The Supreme Court won’t review an environmental case that could have had big implications for both the U.S.-Mexico border wall and a major legal doctrine affecting federal agencies.
The justices on Monday denied a petition for review from the Center for Biological Diversity and other groups who say the federal government’s practice of waiving environmental statutes and other laws for border wall construction is unconstitutional.
The case could have given the justices a new opportunity to address the nondelegation doctrine, a long dormant principle barring Congress from giving agencies lawmaking authority.
Conservative lawyers have repeatedly pushed the Supreme Court to revive the doctrine in recent years to reel in what they see as an excessively powerful “administrative state.” Several justices have signaled an interest, but the high court has stopped short of striking down any laws on nondelegation grounds so far.
The border wall case focuses on the Illegal Immigration Reform and Immigrant Responsibility Act, or IIRIRA, which allows the Department of Homeland Security to waive the National Environmental Policy Act, Endangered Species Act, and other laws to construct barriers and roads along the border with Mexico.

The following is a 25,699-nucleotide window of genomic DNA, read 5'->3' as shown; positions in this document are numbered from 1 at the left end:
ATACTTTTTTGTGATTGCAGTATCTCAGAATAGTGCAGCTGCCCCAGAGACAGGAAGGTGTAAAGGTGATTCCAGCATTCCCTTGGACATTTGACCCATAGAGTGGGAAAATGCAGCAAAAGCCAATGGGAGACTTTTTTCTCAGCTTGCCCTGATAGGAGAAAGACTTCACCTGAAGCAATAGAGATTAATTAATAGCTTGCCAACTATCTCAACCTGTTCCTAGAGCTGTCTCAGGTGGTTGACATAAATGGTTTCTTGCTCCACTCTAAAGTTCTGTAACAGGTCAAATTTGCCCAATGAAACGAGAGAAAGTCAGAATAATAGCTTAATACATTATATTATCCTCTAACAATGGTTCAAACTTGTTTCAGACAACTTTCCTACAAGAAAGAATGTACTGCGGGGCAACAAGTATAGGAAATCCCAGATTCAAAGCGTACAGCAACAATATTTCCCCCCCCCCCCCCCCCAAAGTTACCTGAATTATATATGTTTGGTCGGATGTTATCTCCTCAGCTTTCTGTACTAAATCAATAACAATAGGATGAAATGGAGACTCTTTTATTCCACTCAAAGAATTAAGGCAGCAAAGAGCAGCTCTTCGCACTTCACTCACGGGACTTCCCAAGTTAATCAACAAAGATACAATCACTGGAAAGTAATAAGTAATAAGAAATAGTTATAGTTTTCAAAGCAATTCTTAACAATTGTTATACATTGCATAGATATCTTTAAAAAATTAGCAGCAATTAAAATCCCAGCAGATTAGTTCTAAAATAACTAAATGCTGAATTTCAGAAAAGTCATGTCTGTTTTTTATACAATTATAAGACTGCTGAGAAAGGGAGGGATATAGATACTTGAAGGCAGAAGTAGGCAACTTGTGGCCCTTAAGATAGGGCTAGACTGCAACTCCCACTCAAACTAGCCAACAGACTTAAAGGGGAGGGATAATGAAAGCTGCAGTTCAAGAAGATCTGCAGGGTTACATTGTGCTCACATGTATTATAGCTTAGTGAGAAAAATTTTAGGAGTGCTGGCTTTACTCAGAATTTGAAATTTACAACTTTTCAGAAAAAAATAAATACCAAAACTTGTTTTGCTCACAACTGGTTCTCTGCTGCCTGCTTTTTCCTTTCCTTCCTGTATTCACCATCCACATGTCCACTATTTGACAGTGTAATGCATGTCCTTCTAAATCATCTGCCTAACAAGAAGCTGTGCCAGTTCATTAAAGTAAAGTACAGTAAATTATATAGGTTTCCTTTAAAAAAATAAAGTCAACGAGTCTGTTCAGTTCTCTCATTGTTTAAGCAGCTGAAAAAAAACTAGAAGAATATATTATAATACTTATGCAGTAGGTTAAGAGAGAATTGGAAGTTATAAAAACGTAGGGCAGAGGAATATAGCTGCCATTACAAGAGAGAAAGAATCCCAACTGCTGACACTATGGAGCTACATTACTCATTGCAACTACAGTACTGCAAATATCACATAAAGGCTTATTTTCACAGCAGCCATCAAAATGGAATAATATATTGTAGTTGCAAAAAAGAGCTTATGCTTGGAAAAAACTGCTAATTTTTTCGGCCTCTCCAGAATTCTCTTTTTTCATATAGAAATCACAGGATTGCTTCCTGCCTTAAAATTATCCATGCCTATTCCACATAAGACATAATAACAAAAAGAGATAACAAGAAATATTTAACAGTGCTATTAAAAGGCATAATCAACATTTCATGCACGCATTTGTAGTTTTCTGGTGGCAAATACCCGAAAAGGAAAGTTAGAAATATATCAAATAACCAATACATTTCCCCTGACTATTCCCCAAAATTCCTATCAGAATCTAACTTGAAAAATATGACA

Agency officials have frequently invoked the waivers to streamline construction in New Mexico, Arizona, Texas, and California.
Environmental groups have unsuccessfully challenged the waivers in district courts in recent years, and the statute bars them from pursuing their claims in appellate courts.
The Center for Biological Diversity, Defenders of Wildlife, the Animal Legal Defense Fund, and the Southwest Environmental Law Center in January asked the Supreme Court to get involved. They say the waivers violate the Constitution’s separation of powers among the branches of government and the nondelegation doctrine.
“The Trump administration has made a mockery of the Constitution to build this destructive border wall,” CBD attorney Jean Su said in a June 23 statement. “It has swept aside dozens of laws that protect our air, water, wildlife and public lands in violation of separation of powers.”
Lawyers for the Trump administration in May pushed back on the environmental groups’ petition, saying Congress gave clear instructions on how the executive branch should use IIRIRA, making it a proper delegation of authority that doesn’t run afoul of the doctrine.
The case is Ctr. for Biological Diversity v. Wolf, U.S., No. 19-975, cert. denied 6/29/20.
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